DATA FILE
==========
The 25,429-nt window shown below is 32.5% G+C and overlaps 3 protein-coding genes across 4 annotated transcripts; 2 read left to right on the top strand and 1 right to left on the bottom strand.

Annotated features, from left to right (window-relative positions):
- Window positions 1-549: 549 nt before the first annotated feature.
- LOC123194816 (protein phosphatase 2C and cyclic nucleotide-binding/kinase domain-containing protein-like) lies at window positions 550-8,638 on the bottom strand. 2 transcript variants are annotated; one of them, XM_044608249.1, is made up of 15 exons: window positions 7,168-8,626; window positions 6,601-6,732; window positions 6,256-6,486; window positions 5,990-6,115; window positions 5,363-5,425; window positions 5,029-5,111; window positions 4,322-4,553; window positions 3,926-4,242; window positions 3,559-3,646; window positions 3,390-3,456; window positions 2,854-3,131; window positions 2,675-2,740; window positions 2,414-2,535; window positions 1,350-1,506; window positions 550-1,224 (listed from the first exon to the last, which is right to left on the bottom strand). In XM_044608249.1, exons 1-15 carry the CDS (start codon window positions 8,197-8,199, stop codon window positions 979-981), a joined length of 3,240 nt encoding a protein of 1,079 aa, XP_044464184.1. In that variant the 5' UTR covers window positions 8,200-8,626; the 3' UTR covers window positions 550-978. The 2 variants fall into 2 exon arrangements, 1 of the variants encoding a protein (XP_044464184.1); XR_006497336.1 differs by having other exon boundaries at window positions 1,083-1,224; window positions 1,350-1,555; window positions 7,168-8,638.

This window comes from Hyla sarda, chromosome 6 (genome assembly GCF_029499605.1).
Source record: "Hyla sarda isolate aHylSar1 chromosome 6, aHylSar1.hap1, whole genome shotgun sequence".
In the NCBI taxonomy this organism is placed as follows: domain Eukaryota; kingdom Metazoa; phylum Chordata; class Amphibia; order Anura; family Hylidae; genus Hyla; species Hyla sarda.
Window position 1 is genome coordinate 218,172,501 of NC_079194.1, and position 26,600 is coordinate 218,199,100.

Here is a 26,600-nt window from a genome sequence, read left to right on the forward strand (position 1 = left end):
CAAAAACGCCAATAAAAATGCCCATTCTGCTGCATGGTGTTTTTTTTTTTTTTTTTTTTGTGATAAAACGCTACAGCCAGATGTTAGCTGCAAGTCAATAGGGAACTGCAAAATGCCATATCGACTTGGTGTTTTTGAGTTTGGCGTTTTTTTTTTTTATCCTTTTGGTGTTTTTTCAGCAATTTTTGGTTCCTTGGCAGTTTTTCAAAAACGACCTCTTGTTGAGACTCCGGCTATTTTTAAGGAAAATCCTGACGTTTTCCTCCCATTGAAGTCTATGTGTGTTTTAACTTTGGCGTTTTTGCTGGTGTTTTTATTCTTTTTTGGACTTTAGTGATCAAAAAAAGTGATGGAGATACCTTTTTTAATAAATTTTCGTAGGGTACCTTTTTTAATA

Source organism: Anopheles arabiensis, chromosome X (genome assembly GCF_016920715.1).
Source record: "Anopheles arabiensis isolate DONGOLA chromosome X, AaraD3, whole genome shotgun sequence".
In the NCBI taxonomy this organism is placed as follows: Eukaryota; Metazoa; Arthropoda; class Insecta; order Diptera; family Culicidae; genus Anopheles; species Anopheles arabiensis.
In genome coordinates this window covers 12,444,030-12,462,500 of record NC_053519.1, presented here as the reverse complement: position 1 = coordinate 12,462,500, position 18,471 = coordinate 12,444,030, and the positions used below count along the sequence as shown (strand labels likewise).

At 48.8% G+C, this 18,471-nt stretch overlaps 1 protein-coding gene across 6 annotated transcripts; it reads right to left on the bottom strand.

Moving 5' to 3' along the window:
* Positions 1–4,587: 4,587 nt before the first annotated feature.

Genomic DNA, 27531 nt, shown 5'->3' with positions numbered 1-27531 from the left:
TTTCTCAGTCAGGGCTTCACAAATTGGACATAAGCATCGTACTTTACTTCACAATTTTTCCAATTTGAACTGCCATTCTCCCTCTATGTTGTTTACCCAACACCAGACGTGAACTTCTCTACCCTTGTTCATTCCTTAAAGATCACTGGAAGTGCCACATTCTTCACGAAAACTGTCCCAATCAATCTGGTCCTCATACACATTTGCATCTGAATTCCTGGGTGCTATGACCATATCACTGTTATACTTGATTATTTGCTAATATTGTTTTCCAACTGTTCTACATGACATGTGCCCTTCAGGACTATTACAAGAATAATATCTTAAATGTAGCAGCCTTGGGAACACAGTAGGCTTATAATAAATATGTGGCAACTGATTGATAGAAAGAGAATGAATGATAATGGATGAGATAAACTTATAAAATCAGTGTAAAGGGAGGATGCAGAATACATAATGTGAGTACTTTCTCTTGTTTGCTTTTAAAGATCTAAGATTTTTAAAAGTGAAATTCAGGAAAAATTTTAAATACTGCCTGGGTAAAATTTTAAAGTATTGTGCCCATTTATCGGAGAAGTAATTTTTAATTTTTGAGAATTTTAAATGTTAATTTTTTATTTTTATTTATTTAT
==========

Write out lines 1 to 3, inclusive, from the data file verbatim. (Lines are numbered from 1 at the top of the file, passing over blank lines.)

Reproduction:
The 25,429-nt window shown below is 32.5% G+C and overlaps 3 protein-coding genes across 4 annotated transcripts; 2 read left to right on the top strand and 1 right to left on the bottom strand.

Annotated features, from left to right (window-relative positions):
- Window positions 1-549: 549 nt before the first annotated feature.